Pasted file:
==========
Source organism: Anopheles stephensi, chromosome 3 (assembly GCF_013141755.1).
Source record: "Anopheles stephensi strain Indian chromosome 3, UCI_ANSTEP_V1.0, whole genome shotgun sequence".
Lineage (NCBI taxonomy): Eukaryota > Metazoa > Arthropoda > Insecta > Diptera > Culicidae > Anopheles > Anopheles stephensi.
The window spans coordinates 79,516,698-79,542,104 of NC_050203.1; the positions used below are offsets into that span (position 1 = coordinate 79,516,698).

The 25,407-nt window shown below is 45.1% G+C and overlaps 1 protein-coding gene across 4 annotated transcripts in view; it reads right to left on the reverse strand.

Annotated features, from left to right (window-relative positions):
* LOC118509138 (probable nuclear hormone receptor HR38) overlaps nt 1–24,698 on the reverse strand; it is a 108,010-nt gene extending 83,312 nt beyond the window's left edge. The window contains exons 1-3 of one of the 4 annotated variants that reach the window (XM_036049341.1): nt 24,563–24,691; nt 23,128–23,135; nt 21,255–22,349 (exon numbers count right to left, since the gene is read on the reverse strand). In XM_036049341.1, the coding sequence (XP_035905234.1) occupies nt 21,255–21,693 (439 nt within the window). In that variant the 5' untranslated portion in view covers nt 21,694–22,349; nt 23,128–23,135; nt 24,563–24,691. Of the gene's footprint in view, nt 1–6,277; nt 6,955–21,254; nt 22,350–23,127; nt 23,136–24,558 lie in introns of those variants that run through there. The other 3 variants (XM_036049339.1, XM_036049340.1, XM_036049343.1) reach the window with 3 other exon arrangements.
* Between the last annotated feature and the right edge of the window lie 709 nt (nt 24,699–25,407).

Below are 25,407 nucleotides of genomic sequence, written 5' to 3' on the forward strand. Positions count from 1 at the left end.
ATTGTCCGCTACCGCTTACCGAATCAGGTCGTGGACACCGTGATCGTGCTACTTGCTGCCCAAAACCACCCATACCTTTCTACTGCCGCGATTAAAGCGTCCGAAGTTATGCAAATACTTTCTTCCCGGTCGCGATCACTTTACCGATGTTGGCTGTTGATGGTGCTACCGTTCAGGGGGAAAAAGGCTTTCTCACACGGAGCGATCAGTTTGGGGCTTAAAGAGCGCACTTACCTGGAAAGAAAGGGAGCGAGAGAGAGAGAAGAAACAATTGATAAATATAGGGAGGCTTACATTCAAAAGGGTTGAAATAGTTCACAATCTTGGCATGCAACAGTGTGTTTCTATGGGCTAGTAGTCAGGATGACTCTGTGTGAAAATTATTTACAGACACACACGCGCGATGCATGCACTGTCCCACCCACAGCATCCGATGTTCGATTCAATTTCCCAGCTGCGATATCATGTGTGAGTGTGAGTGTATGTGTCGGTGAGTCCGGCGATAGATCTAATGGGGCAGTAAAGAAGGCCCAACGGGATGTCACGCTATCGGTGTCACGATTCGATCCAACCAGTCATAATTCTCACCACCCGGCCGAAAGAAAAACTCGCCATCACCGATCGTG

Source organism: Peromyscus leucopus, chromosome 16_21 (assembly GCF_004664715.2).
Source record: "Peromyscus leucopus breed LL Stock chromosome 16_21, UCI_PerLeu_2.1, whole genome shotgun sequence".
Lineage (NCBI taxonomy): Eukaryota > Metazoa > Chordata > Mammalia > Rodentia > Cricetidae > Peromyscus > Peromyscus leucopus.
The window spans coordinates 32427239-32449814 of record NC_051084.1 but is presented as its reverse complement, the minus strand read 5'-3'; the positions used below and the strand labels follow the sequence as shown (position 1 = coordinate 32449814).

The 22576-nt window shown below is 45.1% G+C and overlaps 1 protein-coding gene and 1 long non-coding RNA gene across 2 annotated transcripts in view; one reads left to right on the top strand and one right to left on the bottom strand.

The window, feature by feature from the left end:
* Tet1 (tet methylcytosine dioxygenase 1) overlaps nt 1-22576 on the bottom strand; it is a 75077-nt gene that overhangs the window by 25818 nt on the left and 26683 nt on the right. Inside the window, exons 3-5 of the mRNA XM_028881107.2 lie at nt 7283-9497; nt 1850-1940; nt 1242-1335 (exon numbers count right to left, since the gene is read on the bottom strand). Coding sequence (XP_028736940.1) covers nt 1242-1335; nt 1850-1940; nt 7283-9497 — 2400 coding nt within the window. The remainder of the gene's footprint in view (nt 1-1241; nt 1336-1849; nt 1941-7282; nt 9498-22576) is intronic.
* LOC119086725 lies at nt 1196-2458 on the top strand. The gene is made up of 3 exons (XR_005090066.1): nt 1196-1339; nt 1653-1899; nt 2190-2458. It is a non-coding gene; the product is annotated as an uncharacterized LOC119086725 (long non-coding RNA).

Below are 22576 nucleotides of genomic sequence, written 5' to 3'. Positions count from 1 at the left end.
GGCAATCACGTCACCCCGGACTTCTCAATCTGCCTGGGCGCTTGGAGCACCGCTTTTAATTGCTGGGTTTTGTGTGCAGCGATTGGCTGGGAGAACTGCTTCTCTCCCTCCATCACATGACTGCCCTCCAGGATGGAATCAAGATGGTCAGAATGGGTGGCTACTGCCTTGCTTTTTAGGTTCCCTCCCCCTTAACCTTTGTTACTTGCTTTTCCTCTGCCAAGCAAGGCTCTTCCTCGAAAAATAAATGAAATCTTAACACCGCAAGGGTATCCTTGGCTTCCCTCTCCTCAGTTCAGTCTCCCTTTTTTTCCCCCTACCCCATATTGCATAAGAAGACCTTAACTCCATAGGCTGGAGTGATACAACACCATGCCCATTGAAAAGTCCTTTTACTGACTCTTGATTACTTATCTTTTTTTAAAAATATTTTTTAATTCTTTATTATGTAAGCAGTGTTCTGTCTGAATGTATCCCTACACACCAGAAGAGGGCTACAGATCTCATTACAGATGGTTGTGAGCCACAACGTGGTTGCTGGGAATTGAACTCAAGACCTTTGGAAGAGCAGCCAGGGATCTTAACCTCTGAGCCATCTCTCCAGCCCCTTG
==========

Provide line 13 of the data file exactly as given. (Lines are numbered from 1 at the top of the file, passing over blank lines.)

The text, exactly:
Lineage (NCBI taxonomy): Eukaryota > Metazoa > Chordata > Mammalia > Rodentia > Cricetidae > Peromyscus > Peromyscus leucopus.